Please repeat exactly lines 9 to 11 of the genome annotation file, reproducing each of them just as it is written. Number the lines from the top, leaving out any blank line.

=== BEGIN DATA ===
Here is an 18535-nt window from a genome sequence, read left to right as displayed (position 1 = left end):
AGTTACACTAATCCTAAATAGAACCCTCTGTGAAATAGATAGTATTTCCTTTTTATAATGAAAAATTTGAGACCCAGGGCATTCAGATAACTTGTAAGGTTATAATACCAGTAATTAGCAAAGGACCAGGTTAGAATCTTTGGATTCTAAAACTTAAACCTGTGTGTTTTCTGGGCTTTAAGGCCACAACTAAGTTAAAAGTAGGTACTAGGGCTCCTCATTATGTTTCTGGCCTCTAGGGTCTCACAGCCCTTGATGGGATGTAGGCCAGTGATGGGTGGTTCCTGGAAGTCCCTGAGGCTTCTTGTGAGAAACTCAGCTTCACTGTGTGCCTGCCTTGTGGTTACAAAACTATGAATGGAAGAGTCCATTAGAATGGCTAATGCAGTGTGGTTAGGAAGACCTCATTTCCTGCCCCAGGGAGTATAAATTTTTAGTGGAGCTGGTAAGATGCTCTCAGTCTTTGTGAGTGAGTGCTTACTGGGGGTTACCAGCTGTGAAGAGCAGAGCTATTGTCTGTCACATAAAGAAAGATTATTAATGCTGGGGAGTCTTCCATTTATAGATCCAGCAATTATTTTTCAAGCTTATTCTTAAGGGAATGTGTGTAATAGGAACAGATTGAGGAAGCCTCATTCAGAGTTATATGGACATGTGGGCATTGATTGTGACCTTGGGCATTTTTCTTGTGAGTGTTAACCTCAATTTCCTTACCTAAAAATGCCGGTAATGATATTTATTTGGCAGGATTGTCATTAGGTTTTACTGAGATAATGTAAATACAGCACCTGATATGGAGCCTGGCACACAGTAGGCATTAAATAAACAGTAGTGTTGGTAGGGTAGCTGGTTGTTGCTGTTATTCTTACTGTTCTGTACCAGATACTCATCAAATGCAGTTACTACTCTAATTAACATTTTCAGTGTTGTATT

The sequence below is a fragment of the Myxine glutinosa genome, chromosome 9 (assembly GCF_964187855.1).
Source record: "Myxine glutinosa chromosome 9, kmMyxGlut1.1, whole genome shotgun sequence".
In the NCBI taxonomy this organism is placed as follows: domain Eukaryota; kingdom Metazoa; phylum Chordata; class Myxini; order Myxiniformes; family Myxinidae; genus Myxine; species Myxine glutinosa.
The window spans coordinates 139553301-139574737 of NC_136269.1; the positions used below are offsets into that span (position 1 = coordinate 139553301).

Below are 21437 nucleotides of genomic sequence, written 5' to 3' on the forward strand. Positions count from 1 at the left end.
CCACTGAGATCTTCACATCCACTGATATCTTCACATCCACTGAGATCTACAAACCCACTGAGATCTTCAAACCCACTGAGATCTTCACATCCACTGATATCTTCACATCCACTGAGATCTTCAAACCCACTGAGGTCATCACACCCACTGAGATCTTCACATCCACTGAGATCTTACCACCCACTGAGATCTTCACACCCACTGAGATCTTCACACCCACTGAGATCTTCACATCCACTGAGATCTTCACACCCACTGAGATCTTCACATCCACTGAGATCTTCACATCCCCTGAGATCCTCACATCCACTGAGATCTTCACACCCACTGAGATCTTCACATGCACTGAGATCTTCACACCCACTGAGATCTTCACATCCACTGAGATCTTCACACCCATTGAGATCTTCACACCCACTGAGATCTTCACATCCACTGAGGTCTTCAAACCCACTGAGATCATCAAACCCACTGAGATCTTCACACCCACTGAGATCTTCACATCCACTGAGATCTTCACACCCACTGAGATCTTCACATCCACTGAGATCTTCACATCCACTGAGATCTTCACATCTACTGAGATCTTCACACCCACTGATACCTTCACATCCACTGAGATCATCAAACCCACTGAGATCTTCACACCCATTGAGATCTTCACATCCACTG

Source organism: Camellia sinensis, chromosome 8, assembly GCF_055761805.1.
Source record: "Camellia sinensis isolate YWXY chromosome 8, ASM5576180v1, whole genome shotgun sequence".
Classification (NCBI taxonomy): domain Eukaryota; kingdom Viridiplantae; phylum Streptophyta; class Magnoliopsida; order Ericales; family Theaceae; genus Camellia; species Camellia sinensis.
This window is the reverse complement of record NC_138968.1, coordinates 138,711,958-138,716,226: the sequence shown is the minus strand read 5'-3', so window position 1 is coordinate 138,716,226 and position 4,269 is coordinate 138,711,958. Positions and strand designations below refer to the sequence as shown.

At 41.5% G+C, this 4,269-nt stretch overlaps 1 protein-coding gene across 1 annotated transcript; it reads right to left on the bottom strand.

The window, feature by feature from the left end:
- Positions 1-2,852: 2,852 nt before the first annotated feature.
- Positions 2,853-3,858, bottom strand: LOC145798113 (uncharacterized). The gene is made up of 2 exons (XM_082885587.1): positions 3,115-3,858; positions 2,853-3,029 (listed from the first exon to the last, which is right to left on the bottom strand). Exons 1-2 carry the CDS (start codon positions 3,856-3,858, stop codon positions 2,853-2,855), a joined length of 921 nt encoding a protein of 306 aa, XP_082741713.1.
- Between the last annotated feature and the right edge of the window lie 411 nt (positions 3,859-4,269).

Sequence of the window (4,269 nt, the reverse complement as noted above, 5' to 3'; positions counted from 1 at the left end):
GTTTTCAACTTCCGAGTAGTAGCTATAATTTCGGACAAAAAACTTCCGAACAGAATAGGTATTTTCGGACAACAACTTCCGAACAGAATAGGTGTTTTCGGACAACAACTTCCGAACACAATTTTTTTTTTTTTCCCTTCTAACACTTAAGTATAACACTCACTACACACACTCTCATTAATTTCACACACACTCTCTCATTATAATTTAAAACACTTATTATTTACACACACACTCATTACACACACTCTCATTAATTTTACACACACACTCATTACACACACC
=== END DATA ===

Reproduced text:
Source organism: Camellia sinensis, chromosome 8, assembly GCF_055761805.1.
Source record: "Camellia sinensis isolate YWXY chromosome 8, ASM5576180v1, whole genome shotgun sequence".
Classification (NCBI taxonomy): domain Eukaryota; kingdom Viridiplantae; phylum Streptophyta; class Magnoliopsida; order Ericales; family Theaceae; genus Camellia; species Camellia sinensis.